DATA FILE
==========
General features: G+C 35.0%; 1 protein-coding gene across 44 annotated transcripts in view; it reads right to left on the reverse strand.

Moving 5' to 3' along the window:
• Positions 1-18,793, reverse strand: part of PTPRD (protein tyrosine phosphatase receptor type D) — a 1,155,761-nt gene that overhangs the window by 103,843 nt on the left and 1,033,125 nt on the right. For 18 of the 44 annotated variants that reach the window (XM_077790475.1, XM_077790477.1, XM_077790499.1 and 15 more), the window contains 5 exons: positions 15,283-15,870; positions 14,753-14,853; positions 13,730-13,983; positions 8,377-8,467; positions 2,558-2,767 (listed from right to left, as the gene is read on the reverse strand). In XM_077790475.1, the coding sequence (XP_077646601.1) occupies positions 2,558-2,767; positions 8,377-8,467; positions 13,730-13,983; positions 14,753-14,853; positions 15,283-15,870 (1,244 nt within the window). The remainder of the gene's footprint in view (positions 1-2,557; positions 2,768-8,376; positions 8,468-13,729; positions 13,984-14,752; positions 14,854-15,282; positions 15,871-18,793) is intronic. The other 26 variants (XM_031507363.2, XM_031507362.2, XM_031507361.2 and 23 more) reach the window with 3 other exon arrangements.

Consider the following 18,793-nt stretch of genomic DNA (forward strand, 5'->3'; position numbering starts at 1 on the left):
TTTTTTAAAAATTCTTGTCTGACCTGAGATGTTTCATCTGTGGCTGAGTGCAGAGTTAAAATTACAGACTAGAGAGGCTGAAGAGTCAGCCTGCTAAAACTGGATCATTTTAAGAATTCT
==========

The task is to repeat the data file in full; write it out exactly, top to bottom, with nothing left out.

General features: G+C 35.0%; 1 protein-coding gene across 44 annotated transcripts in view; it reads right to left on the reverse strand.

Moving 5' to 3' along the window:
• Positions 1-18,793, reverse strand: part of PTPRD (protein tyrosine phosphatase receptor type D) — a 1,155,761-nt gene that overhangs the window by 103,843 nt on the left and 1,033,125 nt on the right. For 18 of the 44 annotated variants that reach the window (XM_077790475.1, XM_077790477.1, XM_077790499.1 and 15 more), the window contains 5 exons: positions 15,283-15,870; positions 14,753-14,853; positions 13,730-13,983; positions 8,377-8,467; positions 2,558-2,767 (listed from right to left, as the gene is read on the reverse strand). In XM_077790475.1, the coding sequence (XP_077646601.1) occupies positions 2,558-2,767; positions 8,377-8,467; positions 13,730-13,983; positions 14,753-14,853; positions 15,283-15,870 (1,244 nt within the window). The remainder of the gene's footprint in view (positions 1-2,557; positions 2,768-8,376; positions 8,468-13,729; positions 13,984-14,752; positions 14,854-15,282; positions 15,871-18,793) is intronic. The other 26 variants (XM_031507363.2, XM_031507362.2, XM_031507361.2 and 23 more) reach the window with 3 other exon arrangements.

Consider the following 18,793-nt stretch of genomic DNA (forward strand, 5'->3'; position numbering starts at 1 on the left):
TTTTTTAAAAATTCTTGTCTGACCTGAGATGTTTCATCTGTGGCTGAGTGCAGAGTTAAAATTACAGACTAGAGAGGCTGAAGAGTCAGCCTGCTAAAACTGGATCATTTTAAGAATTCT